What's The Deal With Delayed Cord Clamping?

Recently a new official statement was issued by the AAP that "Umbilical cord clamping should be delayed in term and preterm infants due to several health benefits, according the the AAP-endorsed guidance from the American College of Obstetricians and Gynecologists (ACOG)." This new recommendation replaces the ACOG's prior committee opinion published in December 2012. 

What is delayed cord clamping?

In short, delayed cord clamping is the practice of clamping (and subsequently cutting) the umbilical cord after it has ceased to pulse or after the placenta has been delivered after childbirth.

What are the benefits of this process? According to the new committee's report:

  • In term infants, delayed umbilical cord clamping increases hemoglobin levels at birth and improves iron stores in the first several months of life, which may have a favorable effect on developmental outcomes." 
  • Delayed umbilical cord clamping is associated with significant neonatal benefits in preterm infants, including improved transitional circulation, better establishment of red blood cell volume, decreased need for blood transfusion, and lower incidence of adverse health issues such as intraventricular hemorrhage.
  • Given the benefits to most newborns and concordant with other professional organizations, the American College of Obstetricians and Gynecologists now recommends a delay in umbilical cord clamping in vigorous term and preterm infants for at least 30–60 seconds after birth.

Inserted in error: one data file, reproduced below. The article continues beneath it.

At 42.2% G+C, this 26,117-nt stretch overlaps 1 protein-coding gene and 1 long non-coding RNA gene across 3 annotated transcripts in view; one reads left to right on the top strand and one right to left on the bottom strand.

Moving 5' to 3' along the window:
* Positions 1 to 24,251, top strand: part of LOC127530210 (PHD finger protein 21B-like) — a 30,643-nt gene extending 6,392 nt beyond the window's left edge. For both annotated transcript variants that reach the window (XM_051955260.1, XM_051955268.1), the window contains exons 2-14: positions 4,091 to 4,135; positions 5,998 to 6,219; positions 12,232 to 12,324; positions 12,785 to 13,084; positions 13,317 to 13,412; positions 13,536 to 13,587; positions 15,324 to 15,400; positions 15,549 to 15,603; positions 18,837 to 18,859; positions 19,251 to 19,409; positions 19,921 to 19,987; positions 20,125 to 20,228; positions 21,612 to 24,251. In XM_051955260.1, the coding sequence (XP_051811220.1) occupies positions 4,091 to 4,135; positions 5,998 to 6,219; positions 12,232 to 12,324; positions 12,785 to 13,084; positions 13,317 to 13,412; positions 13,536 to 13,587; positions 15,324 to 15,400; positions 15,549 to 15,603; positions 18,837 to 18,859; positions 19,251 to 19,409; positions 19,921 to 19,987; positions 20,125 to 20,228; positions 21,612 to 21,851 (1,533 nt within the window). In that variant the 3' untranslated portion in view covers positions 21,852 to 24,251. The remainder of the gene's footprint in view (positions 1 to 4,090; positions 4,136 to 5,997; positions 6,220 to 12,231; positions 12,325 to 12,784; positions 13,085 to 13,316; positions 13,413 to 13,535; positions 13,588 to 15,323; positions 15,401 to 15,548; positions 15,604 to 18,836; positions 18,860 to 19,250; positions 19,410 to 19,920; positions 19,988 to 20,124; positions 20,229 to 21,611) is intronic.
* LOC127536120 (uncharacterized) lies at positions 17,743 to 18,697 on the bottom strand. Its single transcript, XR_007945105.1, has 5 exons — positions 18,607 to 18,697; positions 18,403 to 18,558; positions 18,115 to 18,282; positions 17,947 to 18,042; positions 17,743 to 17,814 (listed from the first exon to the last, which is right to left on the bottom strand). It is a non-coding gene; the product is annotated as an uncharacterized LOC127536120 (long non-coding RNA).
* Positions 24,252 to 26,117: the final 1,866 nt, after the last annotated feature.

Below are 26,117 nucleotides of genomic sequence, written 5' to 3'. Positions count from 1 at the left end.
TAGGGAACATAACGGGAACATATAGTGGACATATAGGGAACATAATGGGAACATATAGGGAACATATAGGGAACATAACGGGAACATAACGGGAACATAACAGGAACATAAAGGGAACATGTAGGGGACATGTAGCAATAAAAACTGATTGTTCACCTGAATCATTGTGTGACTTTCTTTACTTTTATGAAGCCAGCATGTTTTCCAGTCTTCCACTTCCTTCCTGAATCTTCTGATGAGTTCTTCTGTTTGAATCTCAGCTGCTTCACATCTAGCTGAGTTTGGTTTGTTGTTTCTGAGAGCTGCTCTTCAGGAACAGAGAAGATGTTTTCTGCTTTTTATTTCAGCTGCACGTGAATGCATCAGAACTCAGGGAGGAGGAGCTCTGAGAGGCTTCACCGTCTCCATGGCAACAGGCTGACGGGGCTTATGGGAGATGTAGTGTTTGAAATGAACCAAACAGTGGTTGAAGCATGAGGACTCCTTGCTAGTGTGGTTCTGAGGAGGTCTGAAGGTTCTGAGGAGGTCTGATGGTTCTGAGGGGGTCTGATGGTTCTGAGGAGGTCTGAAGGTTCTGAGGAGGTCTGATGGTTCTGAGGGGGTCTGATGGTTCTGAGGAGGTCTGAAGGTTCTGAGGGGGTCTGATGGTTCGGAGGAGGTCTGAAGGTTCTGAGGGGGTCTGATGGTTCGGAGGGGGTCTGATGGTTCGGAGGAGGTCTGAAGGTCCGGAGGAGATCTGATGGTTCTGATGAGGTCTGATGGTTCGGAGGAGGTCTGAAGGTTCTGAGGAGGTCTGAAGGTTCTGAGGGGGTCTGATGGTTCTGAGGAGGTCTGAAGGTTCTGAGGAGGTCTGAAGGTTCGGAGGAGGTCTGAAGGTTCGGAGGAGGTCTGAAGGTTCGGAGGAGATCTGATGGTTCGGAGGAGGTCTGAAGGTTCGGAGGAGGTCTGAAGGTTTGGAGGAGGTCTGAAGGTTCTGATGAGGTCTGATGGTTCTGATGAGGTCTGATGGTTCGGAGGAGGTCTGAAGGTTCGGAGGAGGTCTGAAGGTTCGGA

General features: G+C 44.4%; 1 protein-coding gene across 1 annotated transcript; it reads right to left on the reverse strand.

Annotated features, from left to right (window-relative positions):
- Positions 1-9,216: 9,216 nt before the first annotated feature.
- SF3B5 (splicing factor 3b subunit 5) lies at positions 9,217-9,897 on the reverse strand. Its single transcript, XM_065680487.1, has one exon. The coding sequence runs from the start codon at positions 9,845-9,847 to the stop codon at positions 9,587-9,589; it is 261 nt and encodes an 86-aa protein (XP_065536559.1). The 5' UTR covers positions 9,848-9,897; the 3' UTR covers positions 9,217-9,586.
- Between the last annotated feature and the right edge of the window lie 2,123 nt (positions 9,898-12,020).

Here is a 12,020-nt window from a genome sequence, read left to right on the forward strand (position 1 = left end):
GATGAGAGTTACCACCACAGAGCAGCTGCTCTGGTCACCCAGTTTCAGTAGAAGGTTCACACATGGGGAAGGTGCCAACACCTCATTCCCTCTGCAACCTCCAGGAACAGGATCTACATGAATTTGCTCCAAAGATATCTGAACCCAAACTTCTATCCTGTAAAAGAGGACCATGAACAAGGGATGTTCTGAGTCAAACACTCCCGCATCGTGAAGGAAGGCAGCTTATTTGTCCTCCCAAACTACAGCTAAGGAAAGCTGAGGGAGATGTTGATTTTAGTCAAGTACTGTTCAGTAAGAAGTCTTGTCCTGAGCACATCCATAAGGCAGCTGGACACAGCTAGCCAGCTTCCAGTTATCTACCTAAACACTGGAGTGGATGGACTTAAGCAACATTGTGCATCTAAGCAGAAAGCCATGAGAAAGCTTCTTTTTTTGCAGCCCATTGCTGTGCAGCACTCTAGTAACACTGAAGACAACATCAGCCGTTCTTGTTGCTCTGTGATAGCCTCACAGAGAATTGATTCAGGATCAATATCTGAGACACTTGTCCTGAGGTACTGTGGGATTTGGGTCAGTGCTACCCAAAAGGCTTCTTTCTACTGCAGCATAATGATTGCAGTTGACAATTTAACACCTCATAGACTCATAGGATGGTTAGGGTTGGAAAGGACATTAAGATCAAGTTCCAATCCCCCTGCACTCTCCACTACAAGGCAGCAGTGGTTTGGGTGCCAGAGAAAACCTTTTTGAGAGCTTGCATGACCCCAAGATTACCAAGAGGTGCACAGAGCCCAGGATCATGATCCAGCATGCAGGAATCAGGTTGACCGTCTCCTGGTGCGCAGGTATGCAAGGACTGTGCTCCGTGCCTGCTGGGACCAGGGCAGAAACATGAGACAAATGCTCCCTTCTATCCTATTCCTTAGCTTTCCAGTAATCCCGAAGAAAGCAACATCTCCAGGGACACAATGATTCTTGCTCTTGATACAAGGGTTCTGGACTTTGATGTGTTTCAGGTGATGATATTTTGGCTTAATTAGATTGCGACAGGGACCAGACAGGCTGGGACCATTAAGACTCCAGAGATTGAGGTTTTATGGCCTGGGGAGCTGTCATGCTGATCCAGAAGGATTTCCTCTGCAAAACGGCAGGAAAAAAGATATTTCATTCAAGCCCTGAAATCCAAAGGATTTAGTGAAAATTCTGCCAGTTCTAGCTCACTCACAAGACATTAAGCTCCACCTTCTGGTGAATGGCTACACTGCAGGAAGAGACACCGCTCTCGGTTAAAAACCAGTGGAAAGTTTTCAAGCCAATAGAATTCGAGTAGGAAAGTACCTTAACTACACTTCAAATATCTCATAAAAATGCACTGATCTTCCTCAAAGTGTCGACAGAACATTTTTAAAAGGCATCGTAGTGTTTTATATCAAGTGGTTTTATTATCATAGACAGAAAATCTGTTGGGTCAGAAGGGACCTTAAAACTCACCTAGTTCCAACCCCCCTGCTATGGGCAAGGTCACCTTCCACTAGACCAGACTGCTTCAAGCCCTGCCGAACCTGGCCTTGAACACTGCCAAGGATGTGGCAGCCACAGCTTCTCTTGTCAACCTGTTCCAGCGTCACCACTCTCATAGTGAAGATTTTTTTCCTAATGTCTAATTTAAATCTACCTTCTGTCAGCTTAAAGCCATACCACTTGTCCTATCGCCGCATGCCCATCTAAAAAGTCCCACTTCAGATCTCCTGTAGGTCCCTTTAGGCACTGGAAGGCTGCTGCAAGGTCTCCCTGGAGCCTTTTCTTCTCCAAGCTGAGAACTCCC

In terms of potential or previously cited risks, the committee adds this:

  • There is a small increase in the incidence of jaundice that requires phototherapy in term infants undergoing delayed umbilical cord clamping. Consequently, obstetrician–gynecologists and other obstetric care providers adopting delayed umbilical cord clamping in term infants should ensure that mechanisms are in place to monitor and treat neonatal jaundice.
  • Delayed umbilical cord clamping does not increase the risk of postpartum hemorrhage.

You can find the ACOG's complete report here and the AAP's condensed version here

What's this mean to you?

As you prepare for your baby's arrival, this new recommendation is relevant as it will likely impact the conversation you have with your midwife or other medical practitioner. Note that per the ACOG, the ability to provide delayed umbilical cord clamping may vary among institutions and settings, and the decisions in those circumstances are best made by the team caring for the mother and infant. Because of the possibility for variations, if delayed cord clamping is something that is important to you, it's recommended that you speak with your care provider to determine which options are available to you. As always, we offer birth plan consultations both virtually and in person, and would love to help you sort through your birth preferences.

xo, Chelsea